Which EOSIO test environment? Hydra or nodeos+cleos?

You’ve sat down at your terminal, opened up a terminal and are ready to start debugging your new smart contract.

You type in nodeos, hit Enter and then see those cryptic words every EOSIO smart contract developer who has ever played around regularly with nodeos dreads:

nodeos replay required

Or, my personal favourite:

nodeos database dirty flag set

What in the….? You think. Why is the database dirty?

You start Googling and going through EOSIO Dev Telegram posts for a solution, all the while wondering how it suddenly became your job to be a part-time BP!

You figure out how to clean your dirty database, which will probably require you to completely wipe your local test net and reinitialise the state of your smart contract and all your local system contracts. And eventually you get your tests running.

Until it happens again.

“This is backwards,” a little voice whispers inside of you. “There’s got to be a better way.”

And the truth is, yes you can write a bunch of shell scripts that will setup your test environment and have it working just the way you like it. While this is very flexible and allows quick prototyping, it takes some effort to create the scripts in the first place. It’s like re-inventing the wheel and missing out on all of the advances in automated testing frameworks that run a suite of tests every time you make a code change.

What’s important in a test environment?

To get the most out of automated testing, it’s important that a testing framework supports the developer in 2 ways:

Simplicity

The testing framework should make it simple to write and run tests.
Specifically when testing EOSIO smart contracts, a testing framework should eliminate a lot of the tedious and repetitive tasks encountered when testing:

  1. Having to set up and maintain an EOSIO network
  2. Preparing the blockchain for the tests: Creating test accounts, managing private keys, setting up account permissions, setting the smart contract code, and bringing the blockchain into a testing state, e.g., by creating and issuing tokens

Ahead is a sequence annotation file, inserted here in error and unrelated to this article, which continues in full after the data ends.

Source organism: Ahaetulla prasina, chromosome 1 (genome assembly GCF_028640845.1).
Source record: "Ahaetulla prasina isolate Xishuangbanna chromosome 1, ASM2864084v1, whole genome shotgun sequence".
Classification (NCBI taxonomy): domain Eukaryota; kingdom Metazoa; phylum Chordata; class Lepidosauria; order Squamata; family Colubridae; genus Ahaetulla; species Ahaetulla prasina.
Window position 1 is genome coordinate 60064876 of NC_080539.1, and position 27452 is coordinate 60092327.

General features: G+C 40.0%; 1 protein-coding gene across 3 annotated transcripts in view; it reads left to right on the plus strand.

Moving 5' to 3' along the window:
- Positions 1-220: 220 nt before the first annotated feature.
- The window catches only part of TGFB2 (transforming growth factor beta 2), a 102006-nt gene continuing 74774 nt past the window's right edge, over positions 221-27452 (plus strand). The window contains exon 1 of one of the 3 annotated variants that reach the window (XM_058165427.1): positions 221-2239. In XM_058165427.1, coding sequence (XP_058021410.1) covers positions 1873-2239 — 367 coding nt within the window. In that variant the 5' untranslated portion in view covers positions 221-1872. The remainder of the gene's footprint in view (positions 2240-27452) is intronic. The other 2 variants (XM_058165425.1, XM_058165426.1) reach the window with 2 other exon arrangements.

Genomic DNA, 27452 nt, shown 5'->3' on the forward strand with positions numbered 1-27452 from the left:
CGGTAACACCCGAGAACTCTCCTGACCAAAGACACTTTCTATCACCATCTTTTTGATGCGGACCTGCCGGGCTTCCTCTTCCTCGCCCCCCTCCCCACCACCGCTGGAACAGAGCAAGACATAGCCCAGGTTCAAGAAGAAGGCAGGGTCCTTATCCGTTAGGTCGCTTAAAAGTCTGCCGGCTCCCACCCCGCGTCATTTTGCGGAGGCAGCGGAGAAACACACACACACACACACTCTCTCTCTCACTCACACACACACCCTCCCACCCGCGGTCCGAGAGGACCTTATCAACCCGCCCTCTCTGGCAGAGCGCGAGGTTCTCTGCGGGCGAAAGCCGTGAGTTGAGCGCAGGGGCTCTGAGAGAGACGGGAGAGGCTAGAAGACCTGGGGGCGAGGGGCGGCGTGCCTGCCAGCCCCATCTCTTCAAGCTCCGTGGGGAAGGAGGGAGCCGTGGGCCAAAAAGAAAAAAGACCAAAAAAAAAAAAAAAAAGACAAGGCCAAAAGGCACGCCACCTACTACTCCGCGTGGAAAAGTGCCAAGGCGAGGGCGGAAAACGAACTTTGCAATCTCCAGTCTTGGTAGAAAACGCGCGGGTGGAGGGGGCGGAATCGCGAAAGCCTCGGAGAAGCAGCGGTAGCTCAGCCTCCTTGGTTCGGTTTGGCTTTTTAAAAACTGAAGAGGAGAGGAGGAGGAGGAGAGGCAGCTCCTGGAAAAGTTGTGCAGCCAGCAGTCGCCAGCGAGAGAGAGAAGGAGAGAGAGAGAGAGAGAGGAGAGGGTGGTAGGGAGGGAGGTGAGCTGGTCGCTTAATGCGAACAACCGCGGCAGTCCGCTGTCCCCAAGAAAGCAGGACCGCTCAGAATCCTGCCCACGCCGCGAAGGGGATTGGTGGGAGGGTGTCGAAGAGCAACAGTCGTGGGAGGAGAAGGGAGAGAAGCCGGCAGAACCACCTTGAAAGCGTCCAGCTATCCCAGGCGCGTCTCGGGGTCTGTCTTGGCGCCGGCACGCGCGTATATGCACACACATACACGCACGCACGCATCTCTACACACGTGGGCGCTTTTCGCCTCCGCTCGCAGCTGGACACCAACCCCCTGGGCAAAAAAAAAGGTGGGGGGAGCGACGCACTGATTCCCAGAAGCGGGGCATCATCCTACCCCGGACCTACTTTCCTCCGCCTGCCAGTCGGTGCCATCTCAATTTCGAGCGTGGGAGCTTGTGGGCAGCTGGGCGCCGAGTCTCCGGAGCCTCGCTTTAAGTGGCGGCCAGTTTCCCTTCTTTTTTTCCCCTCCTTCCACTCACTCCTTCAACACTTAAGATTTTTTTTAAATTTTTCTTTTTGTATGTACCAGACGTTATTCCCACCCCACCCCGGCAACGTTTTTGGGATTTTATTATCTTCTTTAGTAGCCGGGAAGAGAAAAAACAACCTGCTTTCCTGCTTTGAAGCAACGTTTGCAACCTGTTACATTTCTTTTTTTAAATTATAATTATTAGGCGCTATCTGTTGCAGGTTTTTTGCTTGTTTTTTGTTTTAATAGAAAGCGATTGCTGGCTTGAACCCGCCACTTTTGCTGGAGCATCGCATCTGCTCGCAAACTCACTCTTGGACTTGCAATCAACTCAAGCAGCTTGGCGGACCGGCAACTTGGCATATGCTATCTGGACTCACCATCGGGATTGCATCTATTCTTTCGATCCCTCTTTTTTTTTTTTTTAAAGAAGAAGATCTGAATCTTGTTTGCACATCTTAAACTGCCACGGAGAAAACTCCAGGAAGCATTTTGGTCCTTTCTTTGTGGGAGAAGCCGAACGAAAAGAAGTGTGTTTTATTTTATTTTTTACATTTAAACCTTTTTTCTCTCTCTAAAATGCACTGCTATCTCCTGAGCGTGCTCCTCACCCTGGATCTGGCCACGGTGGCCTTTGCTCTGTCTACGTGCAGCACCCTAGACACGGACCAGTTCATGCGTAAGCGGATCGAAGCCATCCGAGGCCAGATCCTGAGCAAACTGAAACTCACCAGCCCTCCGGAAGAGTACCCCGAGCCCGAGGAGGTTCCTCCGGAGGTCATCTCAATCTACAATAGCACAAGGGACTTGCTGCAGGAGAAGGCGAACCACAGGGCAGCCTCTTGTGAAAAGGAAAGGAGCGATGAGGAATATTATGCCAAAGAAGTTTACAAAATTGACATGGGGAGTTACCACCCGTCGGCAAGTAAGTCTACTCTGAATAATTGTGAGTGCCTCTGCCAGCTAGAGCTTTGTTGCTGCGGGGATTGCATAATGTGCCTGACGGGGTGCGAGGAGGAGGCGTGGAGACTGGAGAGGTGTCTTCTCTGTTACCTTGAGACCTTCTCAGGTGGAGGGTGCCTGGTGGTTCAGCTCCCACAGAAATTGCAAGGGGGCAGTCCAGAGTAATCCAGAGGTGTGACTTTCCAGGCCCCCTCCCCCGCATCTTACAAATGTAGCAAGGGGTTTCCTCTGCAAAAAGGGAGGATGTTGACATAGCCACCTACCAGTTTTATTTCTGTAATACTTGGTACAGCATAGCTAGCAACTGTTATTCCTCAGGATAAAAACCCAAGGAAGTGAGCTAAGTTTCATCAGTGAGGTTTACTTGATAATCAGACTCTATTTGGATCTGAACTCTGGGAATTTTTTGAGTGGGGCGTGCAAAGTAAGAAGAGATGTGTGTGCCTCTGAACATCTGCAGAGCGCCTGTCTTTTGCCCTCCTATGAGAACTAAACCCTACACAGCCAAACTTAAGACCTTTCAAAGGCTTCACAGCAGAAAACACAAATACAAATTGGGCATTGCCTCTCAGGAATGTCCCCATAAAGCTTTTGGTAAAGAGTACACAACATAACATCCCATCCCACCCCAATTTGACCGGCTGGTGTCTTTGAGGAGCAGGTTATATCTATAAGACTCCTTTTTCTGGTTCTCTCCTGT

3. Sending transactions and observing the outcome by checking contract tables or action traces

Repeatability / Determinism

The point of having automated tests is that they can be run anytime on code changes, for example, on the CI server whenever a team member commits new code to GitHub to ensure a change did not negatively affect existing features (regression testing). The tests need to be easily repeatable for every developer and run in the same blockchain environment every time. This usually means running the tests on a local or private EOSIO network that is fully controlled.

Public testnets can be problematic because the environment constantly changes and cannot be reset. One is at the mercy of the chain’s RAM/CPU/NET restrictions, token faucets, and might encounter unstable BPs experimenting with non-standard settings. Private testnets mean having to maintain and debug your nodeos installation and running on high-end machines.

Testing without nodeos

It is possible to run tests without directly connecting to an existing nodeos node. There are several test frameworks that do this by either running a stripped down nodeos version or not requiring running a node at all.

This removed overhead makes them great for writing unit tests and allows for more flexibility as they are not restricted by the node behaviour. On the other hand, one cannot use them for deploying and running tests on a real EOSIO network.

Hydra

Hydra is one such testing framework that allows you to quickly get started writing unit tests.

Tests are written in JavaScript or TypeScript and allows you to use familiar JavaScript testing frameworks like Jest and Mocha. In addition, it comes with some convenience features like bootstrapping test files, loading initial table contract data from JSON files, or being able to change the block time.

The reason it can do all this is that it runs on a customized EOSIO version (run by the Klevoya team) specifically designed for unit testing. Hydra therefore does not require any additional local setup at all, albeit it does need an internet connection.

This allows tests written in Hydra to be easily integrated into CI systems and the developer workflow. Along with its simple API and good documentation it’s a great choice to test EOSIO smart contracts.

Check out Hydra

We hope this helps you see that there is an alternative to debugging those cryptic nodeos errors. Check out Hydra and see how easy it is to get testing!

For more details on how Hydra compares to nodeos+cleos, EOS Native Tester, EOSIO Unit Tests & Boost, or other EOSIO test frameworks, then download our EOSIO test framework comparison guide.

Originally published at https://klevoya.com on July 2, 2020.